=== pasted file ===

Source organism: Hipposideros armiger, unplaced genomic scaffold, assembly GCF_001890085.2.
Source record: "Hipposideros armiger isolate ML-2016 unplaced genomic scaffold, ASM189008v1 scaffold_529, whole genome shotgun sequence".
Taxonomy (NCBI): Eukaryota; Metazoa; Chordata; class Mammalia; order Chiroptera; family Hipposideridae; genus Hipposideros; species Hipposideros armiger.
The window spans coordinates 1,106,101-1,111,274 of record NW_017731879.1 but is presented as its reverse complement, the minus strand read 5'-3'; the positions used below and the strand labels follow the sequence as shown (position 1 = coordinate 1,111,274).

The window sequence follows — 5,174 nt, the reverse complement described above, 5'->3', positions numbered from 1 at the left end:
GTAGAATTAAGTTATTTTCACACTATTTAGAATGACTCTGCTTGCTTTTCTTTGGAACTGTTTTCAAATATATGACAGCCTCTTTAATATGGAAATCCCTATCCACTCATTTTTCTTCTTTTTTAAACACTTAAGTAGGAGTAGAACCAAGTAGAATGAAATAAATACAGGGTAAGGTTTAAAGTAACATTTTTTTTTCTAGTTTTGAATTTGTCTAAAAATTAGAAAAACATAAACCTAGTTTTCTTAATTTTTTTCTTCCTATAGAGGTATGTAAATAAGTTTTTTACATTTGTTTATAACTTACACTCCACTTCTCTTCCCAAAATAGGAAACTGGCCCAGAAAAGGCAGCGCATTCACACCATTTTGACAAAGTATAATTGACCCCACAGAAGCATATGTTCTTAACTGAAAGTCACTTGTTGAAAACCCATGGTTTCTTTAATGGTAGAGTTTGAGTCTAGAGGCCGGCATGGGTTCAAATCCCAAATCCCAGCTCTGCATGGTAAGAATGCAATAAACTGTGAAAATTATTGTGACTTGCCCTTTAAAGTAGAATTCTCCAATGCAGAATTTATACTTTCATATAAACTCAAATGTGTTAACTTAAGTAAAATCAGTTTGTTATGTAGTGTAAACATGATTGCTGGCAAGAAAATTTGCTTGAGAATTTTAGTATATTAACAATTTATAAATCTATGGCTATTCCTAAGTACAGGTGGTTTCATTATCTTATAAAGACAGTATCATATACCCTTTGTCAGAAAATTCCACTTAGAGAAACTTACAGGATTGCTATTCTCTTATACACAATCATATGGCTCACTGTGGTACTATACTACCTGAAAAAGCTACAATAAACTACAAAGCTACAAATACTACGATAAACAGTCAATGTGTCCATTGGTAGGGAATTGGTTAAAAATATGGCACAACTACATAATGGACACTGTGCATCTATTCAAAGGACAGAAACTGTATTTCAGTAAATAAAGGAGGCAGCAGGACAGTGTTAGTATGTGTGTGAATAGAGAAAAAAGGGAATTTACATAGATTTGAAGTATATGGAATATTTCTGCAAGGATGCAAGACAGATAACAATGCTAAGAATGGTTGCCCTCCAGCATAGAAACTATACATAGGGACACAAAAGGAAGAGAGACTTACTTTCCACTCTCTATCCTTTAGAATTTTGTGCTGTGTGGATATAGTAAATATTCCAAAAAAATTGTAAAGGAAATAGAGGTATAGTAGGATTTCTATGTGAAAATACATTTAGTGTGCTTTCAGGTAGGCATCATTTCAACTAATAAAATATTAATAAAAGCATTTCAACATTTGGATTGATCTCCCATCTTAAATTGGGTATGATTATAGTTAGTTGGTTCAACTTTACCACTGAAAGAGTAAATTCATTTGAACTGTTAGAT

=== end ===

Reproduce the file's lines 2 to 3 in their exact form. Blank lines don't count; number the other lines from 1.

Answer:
Source record: "Hipposideros armiger isolate ML-2016 unplaced genomic scaffold, ASM189008v1 scaffold_529, whole genome shotgun sequence".
Taxonomy (NCBI): Eukaryota; Metazoa; Chordata; class Mammalia; order Chiroptera; family Hipposideridae; genus Hipposideros; species Hipposideros armiger.